2024: Navigating Uncertainty in the Property Landscape

Together we are Forbes


25 January, 2024

Matthew Jones

Having navigated the challenges of 2023, we now turn our sights towards 2024. Unfortunately, some of last year's challenges may not have gone away just yet, and there are some big unknowns waiting around the corner.

The elephant that remains in the room is the continuing implementation of the Building Safety Act 2022, and the gradual ever-increasing involvement of the Building Safety Regulator. Will 2024 bring the introduction of the New Homes Ombudsman and the introduction of 15-year new home warranties? Both of which are provided for within the Building Safety Act and are yet to come into force.

Plot sales will need to be on alert for any changes potentially being introduced rather quickly and it may be prudent to start considering its implementation when drafting documents on site development.

Despite the deadline having come and gone long before 2023 bid us farewell - there are still high-rise residential developments which have not been registered with the Building Safety Regulator. It is only a matter of time before penalties start being applied and it is something anybody who has an involvement with a high-rise residential development needs to address urgently in 2024. With this, we should also gain more insight into how the Building Safety Regulator is going to assess and respond to Safety Case Reports as it starts to call them in.

Whilst the above are all known issues that are carrying over to 2024, the main unknown is the Leasehold and Freehold Reform Bill. Will the current government try to rush something through in time for the general election, or will it take a back seat? It is a significant and crucial piece of legislation, with potentially huge implications across the whole property spectrum - especially in relation to any potential caps on ground rents. We could see leasehold houses formally banned, except in exceptional circumstances and we could even see a renewed push for Commonhold tenure. Given the rushed and problematic introduction of the Building Safety Act, the Leasehold and Freehold Reform Bill must be well thought out as the sector can ill afford a repeat of the chaos we saw following this.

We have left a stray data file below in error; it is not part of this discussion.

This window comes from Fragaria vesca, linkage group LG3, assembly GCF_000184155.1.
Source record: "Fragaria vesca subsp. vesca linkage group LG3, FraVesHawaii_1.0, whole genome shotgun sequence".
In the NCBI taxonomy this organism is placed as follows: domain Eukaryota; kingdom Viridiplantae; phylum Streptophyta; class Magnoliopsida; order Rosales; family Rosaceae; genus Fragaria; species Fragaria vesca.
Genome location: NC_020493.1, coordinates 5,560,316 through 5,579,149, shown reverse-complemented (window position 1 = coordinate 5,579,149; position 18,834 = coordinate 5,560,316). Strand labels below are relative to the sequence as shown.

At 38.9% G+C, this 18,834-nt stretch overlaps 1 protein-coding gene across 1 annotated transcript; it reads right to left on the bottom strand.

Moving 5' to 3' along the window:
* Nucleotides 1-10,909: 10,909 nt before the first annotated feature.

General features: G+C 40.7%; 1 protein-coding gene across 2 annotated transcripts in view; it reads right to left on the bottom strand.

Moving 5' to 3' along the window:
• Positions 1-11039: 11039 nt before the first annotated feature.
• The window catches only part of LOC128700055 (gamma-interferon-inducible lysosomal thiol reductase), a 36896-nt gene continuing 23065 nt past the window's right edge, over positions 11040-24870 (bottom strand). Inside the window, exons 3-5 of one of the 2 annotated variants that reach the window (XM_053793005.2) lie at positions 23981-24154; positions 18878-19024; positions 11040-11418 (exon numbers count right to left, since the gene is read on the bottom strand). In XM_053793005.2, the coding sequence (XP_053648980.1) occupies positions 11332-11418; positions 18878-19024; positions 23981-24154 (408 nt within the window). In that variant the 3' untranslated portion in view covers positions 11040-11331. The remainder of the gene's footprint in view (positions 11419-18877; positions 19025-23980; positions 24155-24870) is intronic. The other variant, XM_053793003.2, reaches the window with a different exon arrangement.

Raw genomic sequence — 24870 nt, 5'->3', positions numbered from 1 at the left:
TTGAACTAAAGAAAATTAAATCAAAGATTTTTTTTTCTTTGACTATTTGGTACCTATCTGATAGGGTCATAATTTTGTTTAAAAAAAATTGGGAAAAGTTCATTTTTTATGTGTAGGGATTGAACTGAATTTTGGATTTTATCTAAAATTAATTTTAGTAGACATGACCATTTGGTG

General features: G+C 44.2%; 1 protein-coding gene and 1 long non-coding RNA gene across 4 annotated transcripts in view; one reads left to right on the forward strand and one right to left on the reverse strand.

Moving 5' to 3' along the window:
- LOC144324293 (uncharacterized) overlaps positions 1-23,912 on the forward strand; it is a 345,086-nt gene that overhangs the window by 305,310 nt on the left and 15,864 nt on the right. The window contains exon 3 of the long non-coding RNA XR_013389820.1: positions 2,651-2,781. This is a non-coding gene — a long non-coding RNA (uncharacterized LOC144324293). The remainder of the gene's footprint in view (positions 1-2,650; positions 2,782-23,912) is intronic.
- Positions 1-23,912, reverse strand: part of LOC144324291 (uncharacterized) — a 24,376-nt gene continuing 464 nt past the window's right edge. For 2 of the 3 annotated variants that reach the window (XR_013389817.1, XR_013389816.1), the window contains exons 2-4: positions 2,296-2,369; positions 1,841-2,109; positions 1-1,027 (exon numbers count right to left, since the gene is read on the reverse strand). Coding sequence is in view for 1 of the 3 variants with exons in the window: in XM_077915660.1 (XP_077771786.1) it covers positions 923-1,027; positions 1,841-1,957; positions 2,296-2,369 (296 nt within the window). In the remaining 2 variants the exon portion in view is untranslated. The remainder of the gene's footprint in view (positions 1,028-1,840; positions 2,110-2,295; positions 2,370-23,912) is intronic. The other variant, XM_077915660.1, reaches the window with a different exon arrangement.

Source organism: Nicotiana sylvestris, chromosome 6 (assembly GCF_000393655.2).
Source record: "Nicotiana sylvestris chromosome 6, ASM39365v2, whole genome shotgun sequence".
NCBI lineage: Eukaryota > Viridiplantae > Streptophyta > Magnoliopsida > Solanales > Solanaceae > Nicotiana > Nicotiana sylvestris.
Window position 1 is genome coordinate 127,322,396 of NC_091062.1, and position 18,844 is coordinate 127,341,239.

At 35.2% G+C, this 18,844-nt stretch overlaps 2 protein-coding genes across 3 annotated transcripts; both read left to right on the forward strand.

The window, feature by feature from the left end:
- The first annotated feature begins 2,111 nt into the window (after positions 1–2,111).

Towards the end of February, we should also have received the market study into housebuilding being undertaken by the Competition and Markets Authority (CMA). The CMA are currently investigating in greater detail five keys areas, which includes land banking, planning rules, and estate management charges. Once its investigations are completed, the CMA will look at what needs to be done in relation to these areas. Will it launch a market investigation? Will it recommend legislative changes? Only time will tell.

2024 should also see the introduction of regulations to bring some much-needed clarity to the Levelling-up and Regeneration Act 2023. Those provisions relating to the new powers granted to local authorities to conduct compulsory rental auctions of empty high street premises are of particular importance.

When you also consider a possible review of the 1954 Land and Tenant Act, and the ban on no-fault evictions in the Renters Reform Bill amongst a whole host of other changes - 2024 looks like it could well be a year where significant changes come thick and fast.

For more information contact Matthew Jones in our Commercial Property department via email or phone on 01254 222316. Alternatively send any question through to Forbes Solicitors via our online Contact Form.

Learn more about our Commercial Property department here

Immigration Health Surcharge Fees set to increase on 6th February…

Update on Code of Practice on Flexible Working

Contact Us

Get in touch to see how our experts could help you.

Call0800 689 3206

CallRequest a call back

EmailSend us an email

Contacting Us

Monday to Friday:
09:00 to 17:00

Saturday and Sunday: